A novel about climate change’s impact on all of us
Where and what are the Sundarbans? This is the first thing most readers might want to look up as they try to understand Amitav Ghosh’s latest novel, which attempts to link the global impact of climate change to the everyday realities of people in several different major cities.
Gun Island follows the story of Dinanath “Deen” Datta, an Indian man who relocated to the American Midwest for graduate school before settling down as a rare book dealer based in Brooklyn. Deen doesn’t seem the type to go looking for adventure. In fact, he very nearly turns down the invitation that leads him into the novel’s unfolding series of events. This characterization appears deliberate. It’s as though Ghosh wants the novel’s intellectually curious but comfortably distant readers to see themselves in Deen’s discomfort, confusion, and skepticism.
Deen’s adventure is driven by the type of academic mystery that readers may associate with Umberto Eco’s The Name of the Rose. He wants to explore the unknown origin of a legend written in hieroglyphics on an old, hidden shrine tucked away on an island in the Sundarbans—the mangrove forest that spreads across the lands amid the confluence of rivers between India and Bangladesh. From the Sundarbans, Deen’s search leads him to New York, Los Angeles, and Venice. It connects him to marine biologists and con men, to climate refugees and the criminals who take advantage of them.
Through these carefully detailed settings, Ghosh uses Deen’s narrative voice to anchor readers in reality. We need to believe and trust in Deen, even as his story races out of his control and touches on everything from beached dolphins and raging wildfires to international standoffs over the fates of Bangladeshi climate refugees.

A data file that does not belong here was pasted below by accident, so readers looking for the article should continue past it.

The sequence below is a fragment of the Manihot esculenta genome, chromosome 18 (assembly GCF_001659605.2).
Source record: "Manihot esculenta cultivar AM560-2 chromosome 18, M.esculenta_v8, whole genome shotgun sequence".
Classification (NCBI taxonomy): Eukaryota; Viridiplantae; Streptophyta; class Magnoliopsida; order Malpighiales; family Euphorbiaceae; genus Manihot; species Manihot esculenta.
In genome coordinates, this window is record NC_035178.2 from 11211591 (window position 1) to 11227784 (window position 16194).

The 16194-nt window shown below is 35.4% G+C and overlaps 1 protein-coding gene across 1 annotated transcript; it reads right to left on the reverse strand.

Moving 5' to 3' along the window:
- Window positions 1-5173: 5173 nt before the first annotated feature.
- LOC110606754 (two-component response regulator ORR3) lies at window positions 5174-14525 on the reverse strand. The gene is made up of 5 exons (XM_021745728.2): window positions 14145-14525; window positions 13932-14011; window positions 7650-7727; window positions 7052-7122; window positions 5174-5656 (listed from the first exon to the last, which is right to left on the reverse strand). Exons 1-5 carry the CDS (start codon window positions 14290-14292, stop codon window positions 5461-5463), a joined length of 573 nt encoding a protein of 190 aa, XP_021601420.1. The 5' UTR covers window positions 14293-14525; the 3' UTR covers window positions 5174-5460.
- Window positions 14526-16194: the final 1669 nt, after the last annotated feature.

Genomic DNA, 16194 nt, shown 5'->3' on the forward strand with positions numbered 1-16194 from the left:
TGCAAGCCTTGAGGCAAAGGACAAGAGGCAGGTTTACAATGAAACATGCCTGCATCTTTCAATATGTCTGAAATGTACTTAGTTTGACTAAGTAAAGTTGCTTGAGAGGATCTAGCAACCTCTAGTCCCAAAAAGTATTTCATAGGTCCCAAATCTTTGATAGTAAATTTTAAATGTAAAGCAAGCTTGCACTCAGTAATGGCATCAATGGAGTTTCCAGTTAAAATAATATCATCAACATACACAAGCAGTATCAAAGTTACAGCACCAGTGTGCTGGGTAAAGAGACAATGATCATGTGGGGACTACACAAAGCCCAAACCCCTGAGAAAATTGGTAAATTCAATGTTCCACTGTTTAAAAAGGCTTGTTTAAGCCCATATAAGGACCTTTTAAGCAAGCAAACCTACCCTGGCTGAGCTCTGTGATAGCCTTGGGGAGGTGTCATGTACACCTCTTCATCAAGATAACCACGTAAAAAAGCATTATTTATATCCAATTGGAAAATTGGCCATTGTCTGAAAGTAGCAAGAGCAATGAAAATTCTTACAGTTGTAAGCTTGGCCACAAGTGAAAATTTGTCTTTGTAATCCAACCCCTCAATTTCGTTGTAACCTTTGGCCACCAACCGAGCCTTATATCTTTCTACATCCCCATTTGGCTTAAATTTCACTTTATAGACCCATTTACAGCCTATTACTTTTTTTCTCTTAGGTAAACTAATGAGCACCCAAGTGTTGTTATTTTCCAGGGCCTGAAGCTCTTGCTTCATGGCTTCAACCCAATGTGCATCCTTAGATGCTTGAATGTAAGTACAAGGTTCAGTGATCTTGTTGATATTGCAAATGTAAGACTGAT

It doesn’t quite work. Ghosh’s writing is clear, thoughtful, neatly organized, and often beautiful. But Deen’s passivity and academic skepticism hold us back. Just as they prevent Deen from feeling he’s living his life fully, they prevent readers from connecting as deeply as Ghosh seems to want us to. There are multiple points at which Deen claims to be struck breathless by various coincidences and revelations, but the language is too measured and crafted to hit the gut. Instead, even in these moments, the book leads with its plot and ideas.
Fortunately, there’s a lot to think about. In a previous work of nonfiction, The Great Derangement: Climate Change and the Unthinkable, Ghosh asked why more authors and artists aren’t exploring the global crisis of climate change, and he called on them, as well as others, to wake from the delusion that we can keep going about our daily activities without concern for the impact they have on the planet.
Gun Island is proof that Ghosh is willing to practice what he preaches. It offers a picture of the global climate crisis rendered at a human level. That makes the book fantastically ambitious, and in many ways it is largely successful.
Even when Deen and the other characters seem a touch hollow or cheated, Gun Island still succeeds by moving quickly, exploring uncommon materials, and asking tough questions. Its plot deftly ties corporate greed and climate change to land erosion, wildfires, and the plight of climate refugees. It dares us to consider how climate change has impacted the lives of animals, especially those that have recently become part of our nearby environment and those that can no longer live in it.
Most importantly, the book unites its strengths and weaknesses alike in its choice of Deen as narrator. His doubt and passivity may detract from the novel’s emotional weight, but they implicate us, as readers, in all of the novel’s most outlandish events. It’s as though Ghosh is saying, “You thought this didn’t involve you? You thought you could escape this? So did Deen. There’s no escaping the changes that affect us all.” We don’t need to be active to be involved. We don’t need to be polluters or crusaders. There’s no standing on the side. We are all part of the story.